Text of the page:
When we began this survey of Jeremiah’s writings, we noted that he was referred to as “the Weeping Prophet” for of a couple of reasons. First, Jeremiah’s message from God was not a popular one. In fact, it was so unpopular that on more than one occasion Jeremiah’s life was put in jeopardy on account of it. His message was not accepted by anyone who heard it.
The word of the Lord came to me again: “What do you see?” “I see a boiling pot, tilting away from the north,” I answered. The Lord said to me, “From the north disaster will be poured out on all who live in the land. I am about to summon all the peoples of the northern kingdoms,” declares the Lord. “Their kings will come and set up their thrones in the entrance of the gates of Jerusalem;they will come against all her surrounding walls and against all the towns of Judah. I will pronounce my judgments on my people because of their wickedness in forsaking me,in burning incense to other gods and in worshiping what their hands have made. (Jeremiah 1:13-16 | NIV84)
Nobody wanted to hear this, especially during years of relative prosperity. Add to that the many false prophets who were running around preaching the exact opposite and it’s no wonder Jeremiah wept! But there was another, very pathetic reason for the weeping: he loved his people and he didn’t want to see his beloved Jerusalem fall and his people hauled off and held in exile.
It’s sobering when we realize how oblivious the Jews were to their own spiritual condition and the consequences of their stubborn sin. Even following a great revival, the people continued to think they could renege on the covenant they had with Jehovah. They lived as though His Word meant nothing at all. It was a rude awakening when the citizens of Judah realized the wrath of God was about to hit in full force.
What happened to Judah (and Israel) is part of the historical record of that part of the world. But what happened to the God’s people should serve as a warning to all nations and individuals. No nation and no person can ignore God for long, and as blessed as a nation has been, if it continually turns its back on God, it will face dire consequences.
The fall of Jerusalem
So in the ninth year of Zedekiah’s reign, on the tenth day of the tenth month, Nebuchadnezzar king of Babylon marched against Jerusalem with his whole army. They camped outside the city and built siege works all around it. The city was kept under siege until the eleventh year of King Zedekiah. By the ninth day of the fourth month the famine in the city had become so severe that there was no food for the people to eat. (Jeremiah 52:4-6 | NIV84)
There at Riblah the king of Babylon slaughtered the sons of Zedekiah before his eyes; he also killed all the officials of Judah. Then he put out Zedekiah’s eyes, bound him with bronze shackles and took him to Babylon, where he put him in prison till the day of his death. (Jeremiah 52:10-11 | NIV84)
The material contained in Jeremiah 52 is so important, it is found in 2 King 25:18 – 25:30. This shows just how important these events are in Hebrew history. What happened to Judah was the greatest catastrophe to ever befall any nation in Old Testament times. Yet, apparently once was not enough. A similar event took place in 70 AD, also in Jerusalem, at the hands of the Romans. The simple fact is this: the destruction of Jerusalem vindicated the Word of the Lord. Jeremiah’s predictions – and in fact those of many prophets before him – did come to pass.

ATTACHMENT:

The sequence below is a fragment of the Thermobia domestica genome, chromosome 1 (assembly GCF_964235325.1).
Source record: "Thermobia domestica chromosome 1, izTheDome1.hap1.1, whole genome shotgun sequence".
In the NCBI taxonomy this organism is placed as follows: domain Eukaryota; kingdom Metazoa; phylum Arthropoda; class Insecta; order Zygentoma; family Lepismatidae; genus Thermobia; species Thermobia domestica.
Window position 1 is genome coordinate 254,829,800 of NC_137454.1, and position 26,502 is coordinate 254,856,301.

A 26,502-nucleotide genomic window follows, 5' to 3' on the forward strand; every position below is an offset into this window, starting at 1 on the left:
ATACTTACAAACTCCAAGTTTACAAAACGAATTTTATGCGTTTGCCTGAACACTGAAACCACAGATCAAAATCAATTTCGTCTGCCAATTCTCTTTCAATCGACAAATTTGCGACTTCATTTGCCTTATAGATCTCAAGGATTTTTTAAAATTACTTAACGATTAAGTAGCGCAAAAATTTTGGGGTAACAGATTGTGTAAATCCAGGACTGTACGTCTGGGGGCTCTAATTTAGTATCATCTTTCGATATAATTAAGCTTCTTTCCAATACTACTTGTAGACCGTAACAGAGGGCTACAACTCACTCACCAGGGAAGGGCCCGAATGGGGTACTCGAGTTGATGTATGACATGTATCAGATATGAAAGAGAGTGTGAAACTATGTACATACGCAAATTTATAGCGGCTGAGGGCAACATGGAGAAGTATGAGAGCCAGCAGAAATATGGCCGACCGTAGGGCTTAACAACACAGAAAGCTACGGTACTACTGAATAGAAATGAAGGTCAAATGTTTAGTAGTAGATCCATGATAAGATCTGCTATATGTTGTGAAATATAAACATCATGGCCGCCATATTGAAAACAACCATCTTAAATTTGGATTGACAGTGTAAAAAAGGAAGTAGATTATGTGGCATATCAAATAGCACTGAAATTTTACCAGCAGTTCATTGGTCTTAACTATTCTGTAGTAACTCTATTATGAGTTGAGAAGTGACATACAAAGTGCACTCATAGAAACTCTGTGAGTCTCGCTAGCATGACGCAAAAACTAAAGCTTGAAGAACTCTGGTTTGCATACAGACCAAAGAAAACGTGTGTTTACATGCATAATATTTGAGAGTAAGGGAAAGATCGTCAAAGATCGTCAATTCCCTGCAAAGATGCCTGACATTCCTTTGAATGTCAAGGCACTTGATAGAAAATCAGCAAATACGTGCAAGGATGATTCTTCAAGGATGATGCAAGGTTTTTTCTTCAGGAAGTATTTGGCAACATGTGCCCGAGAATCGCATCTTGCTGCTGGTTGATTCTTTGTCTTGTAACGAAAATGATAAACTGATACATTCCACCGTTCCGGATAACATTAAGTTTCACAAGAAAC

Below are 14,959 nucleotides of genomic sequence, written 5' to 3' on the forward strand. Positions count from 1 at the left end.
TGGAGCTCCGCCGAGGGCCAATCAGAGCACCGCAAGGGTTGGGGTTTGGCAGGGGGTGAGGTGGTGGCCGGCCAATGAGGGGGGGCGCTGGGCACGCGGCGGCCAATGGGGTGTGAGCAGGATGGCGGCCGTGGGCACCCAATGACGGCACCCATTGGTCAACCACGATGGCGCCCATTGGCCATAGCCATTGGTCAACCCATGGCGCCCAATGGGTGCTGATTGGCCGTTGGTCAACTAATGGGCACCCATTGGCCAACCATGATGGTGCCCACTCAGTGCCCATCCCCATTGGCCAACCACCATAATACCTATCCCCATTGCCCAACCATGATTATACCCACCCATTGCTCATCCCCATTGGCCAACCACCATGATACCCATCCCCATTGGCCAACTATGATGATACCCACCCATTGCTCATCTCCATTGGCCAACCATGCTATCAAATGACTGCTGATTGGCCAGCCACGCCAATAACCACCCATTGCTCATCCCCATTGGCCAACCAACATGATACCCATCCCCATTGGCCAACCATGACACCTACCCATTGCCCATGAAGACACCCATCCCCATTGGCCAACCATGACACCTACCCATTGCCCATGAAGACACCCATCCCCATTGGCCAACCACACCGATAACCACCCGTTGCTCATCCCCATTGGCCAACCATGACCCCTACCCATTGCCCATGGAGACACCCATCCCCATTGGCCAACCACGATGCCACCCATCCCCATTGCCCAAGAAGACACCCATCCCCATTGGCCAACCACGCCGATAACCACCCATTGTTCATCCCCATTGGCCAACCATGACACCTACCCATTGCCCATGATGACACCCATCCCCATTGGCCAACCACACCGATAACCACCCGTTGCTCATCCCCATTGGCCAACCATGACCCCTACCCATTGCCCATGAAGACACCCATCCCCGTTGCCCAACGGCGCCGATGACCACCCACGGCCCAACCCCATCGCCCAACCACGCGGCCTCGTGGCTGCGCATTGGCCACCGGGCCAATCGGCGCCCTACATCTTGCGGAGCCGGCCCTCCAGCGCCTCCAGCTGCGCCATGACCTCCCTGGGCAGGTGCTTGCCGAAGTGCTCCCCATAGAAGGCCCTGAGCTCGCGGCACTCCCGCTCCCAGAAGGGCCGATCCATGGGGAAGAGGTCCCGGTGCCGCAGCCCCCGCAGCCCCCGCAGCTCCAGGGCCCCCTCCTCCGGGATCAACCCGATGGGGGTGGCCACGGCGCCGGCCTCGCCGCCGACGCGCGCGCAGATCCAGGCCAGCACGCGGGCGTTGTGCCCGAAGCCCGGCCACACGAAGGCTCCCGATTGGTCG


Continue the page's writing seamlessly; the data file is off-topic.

Already Nebuchadnezzar had swept into Judah and taken off many captives, exiling them in Babylon. At least there, these pesky Jews were kept under control. Not so back in the homeland. By 589 BC, Zedekiah, bowing to public pressure, rebelled against Nebuchadnezzar and in 588 BC Jerusalem was placed under siege. The rest of Judah was completely occupied by Babylonian troops.
Jeremiah bitterly predicted that the city would be destroyed if the rebellion continued and the only hope of survival lay in surrendering to Nebuchadnezzar and co-operating with him. Here’s what he told the people –
Whoever stays in this city will die by the sword, famine or plague. But whoever goes out and surrenders to the Babylonians who are besieging you will live; he will escape with his life. (Jeremiah 21:9 | NIV84)
Naturally, patriotic Jews viewed this statement as treasonous. This coupled with a brief respite from the violence of Nebuchadnezzar and his armies caused the people to resent Jeremiah even more. A very similar thing had happened before during Sennacherib’s time, when another siege was lifted permanently. Surely, the people assumed, this would happen again. It didn’t. Jeremiah made sure the people understood this, and they hated him even more!
The prophet, taking a bit of a break during this brief time of peace, decided to take a trip back to Benjamin to look after some property he owned there. He was grabbed by some members of the army and accused of deserting to the Babylonians. Could things get any worse for the prophet of God? Well, yes, actually, because after denying the charges vigorously, Jeremiah was thrown into prison. According to some sources, it wasn’t just a prison but a dungeon, with no light, no water, and no food. Had it not been for Zedekiah’s timely, if not misguided, intervention, our faithful prophet might have died there.
Zedekiah the king was a conflicted man. He didn’t have much for God, but he didn’t care much for the Babylonians either and, not wanting to take any chances, had Jeremiah brought to him on the down low, so as not to anger the nationalists.
Then King Zedekiah sent for him and had him brought to the palace, where he asked him privately, “Is there any word from the Lord?” “Yes,” Jeremiah replied, “you will be handed over to the king of Babylon.” (Jeremiah 37:17 | NIV84)
In one form or another, Jeremiah remained incarcerated for the duration of the siege. Just like the apostle Paul, this Old Testament prophet kept up preaching God’s Word of immanent disaster. And yet, in spite of what was about to happen, Jeremiah did an unusual thing: he arranged for the purchase of some land in his home town. It was a leap of faith; an indication that even though the immediate future looked bleak, at some point in the future Judah would be Jewish once again.